LONDON (Reuters) – Britain’s financial watchdog has fined Stonebridge International Insurance 8.3 million pounds for failing to treat up to half a million customers across Europe fairly over sales of accident insurance.
Stonebridge, part of international insurer Aegon Group (AEGN.AS: Quote, Profile, Research), tried to maximise sales by using tactics such as making it hard for customers to cancel policies despite attempts over several years by some, the Financial Conduct Authority (FCA) said on Thursday.
LONDON, Aug 7 (Reuters) – Britain’s financial watchdog has
fined Stonebridge International Insurance 8.3 million pounds
($14 million) for failing to treat up to half a million
customers across Europe fairly over sales of accident insurance.
Stonebridge, part of international insurer Aegon Group
, tried to maximise sales by using tactics such as
making it hard for customers to cancel policies despite attempts
over several years by some, the Financial Conduct Authority
(FCA) said on Thursday.
LONDON, Aug 6 (Reuters) – Interdealer broker ICAP
and fixed income electronic trading platform MTS have introduced
a daily benchmark index to track borrowing costs in the euro
zone repo market, a major source of secured short-term funding
in the region.
The move is part of ICAP’s broader push into benchmarks by
tapping its pool of market data as the world’s biggest broker of
transactions between banks.
LONDON, Aug 6 (Reuters) – Companies are failing to include
risk warnings in financial promotions sent to millions of
customers on social media like Twitter, Britain’s markets
watchdog said as it proposed rules to clamp down on this
The Financial Conduct Authority (FCA) on Wednesday launched
a public consultation on its approach to supervising financial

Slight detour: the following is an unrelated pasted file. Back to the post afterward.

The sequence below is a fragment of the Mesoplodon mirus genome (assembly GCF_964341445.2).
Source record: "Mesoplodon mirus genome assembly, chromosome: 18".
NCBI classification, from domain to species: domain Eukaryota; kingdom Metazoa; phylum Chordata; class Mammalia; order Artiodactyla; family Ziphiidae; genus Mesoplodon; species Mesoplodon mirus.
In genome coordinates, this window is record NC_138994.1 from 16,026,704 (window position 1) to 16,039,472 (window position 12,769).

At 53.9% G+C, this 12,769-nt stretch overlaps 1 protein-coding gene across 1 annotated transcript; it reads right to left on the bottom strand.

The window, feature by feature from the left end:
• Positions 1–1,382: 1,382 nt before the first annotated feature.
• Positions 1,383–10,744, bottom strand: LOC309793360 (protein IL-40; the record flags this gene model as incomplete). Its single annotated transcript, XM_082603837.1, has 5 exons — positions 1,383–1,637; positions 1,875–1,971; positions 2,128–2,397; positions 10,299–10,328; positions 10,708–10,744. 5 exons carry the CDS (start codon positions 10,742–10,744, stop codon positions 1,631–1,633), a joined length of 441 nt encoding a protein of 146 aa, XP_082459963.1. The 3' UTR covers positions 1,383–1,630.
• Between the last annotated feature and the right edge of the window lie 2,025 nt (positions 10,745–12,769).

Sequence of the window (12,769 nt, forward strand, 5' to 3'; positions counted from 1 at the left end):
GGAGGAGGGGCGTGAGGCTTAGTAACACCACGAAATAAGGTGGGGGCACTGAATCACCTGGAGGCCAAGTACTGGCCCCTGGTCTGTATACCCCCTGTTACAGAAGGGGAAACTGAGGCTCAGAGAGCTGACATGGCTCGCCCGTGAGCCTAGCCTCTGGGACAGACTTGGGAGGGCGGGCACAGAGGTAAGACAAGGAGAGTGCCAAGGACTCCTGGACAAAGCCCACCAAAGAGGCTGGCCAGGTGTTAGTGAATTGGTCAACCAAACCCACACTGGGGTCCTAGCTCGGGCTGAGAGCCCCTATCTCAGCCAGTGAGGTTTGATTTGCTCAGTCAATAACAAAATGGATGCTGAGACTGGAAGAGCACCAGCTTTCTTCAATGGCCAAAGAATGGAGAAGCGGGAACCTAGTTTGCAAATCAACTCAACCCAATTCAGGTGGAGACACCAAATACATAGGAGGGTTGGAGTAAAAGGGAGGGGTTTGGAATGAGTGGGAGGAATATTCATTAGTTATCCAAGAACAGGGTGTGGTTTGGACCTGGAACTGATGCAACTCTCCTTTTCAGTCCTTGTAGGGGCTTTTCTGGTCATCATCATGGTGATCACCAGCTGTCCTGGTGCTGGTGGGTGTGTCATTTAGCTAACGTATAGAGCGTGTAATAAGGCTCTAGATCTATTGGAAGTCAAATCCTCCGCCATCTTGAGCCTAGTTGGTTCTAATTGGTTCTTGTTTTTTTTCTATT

promotions on social media, which it said was in response to
calls for guidance from the industry.
LONDON, Aug 5 (Reuters) – Britain’s banks are banned from
offering risky and complex hybrid debt known as contingent
convertible bonds or CoCos to the mass market from October, the
country’s Financial Conduct Authority (FCA) said on Tuesday.
Faced with pressure from regulators to bolster their capital
cushions, banks are set to issue CoCo bonds in ever larger
amounts to shield taxpayers from having to rescue failing
lenders like in the 2007-09 financial crisis.
LONDON, July 31 (Reuters) – Banks and brokers are failing to
give the best trading deals to customers and could face
enforcement action, Britain’s Financial Conduct Authority (FCA)
said in a review on Thursday.
The FCA checked whether 32 banks, brokers, wealth managers
and interdealer brokers had complied with a European Union law
that requires them to take all reasonable steps to get the best
possible deal when executing orders on behalf of customers.
LONDON, July 31 (Reuters) – London-listed oil explorer Afren
Plc said its board had temporarily suspended Chief
Executive Osman Shahenshah and Chief Operating Officer Shahid
Ullah pending an investigation into payments, sending its shares
to their lowest level in more than two years.
The Nigeria-focused company said in a statement on the
London Stock Exchange’s company news service that a review for
the board found evidence of “the receipt of unauthorised
payments potentially for the benefit of the CEO and COO”.
LONDON, July 30 (Reuters) – Bankers who break rules on their
conduct may have to hand back bonuses up to seven years after
being awarded them, the Bank of England said on Wednesday as it
unveiled some of the world’s toughest curbs on the sector.
The measures are the latest response to multi-billion pound
taxpayer bailouts of lenders such as Royal Bank of Scotland
and Lloyds in the financial crisis of 2008 and
2009, with few individual bankers subsequently punished for
LONDON, July 29 (Reuters) – Top bankers in Britain will
become directly accountable for their actions under proposals
from regulators on Wednesday, with those behaving recklessly
facing a spell in jail.
The Bank of England will also publish final rules on clawing
back bonuses paid to bankers caught up in misconduct, and
consult on closer scrutiny of how awards are made.
LONDON (Reuters) – Lloyds Banking Group could face further punishment after agreeing to pay fines totalling $370 million (217.80 million pounds) for its part in a global interest rate rigging scandal and for attempting to manipulate fees for a government lending scheme to help banks.
The settlement is the seventh joint penalty handed out by American and British regulators in connection with the attempted manipulation of the London interbank offered rate, or Libor, and other similar benchmarks used to price around $450 trillion of financial products worldwide.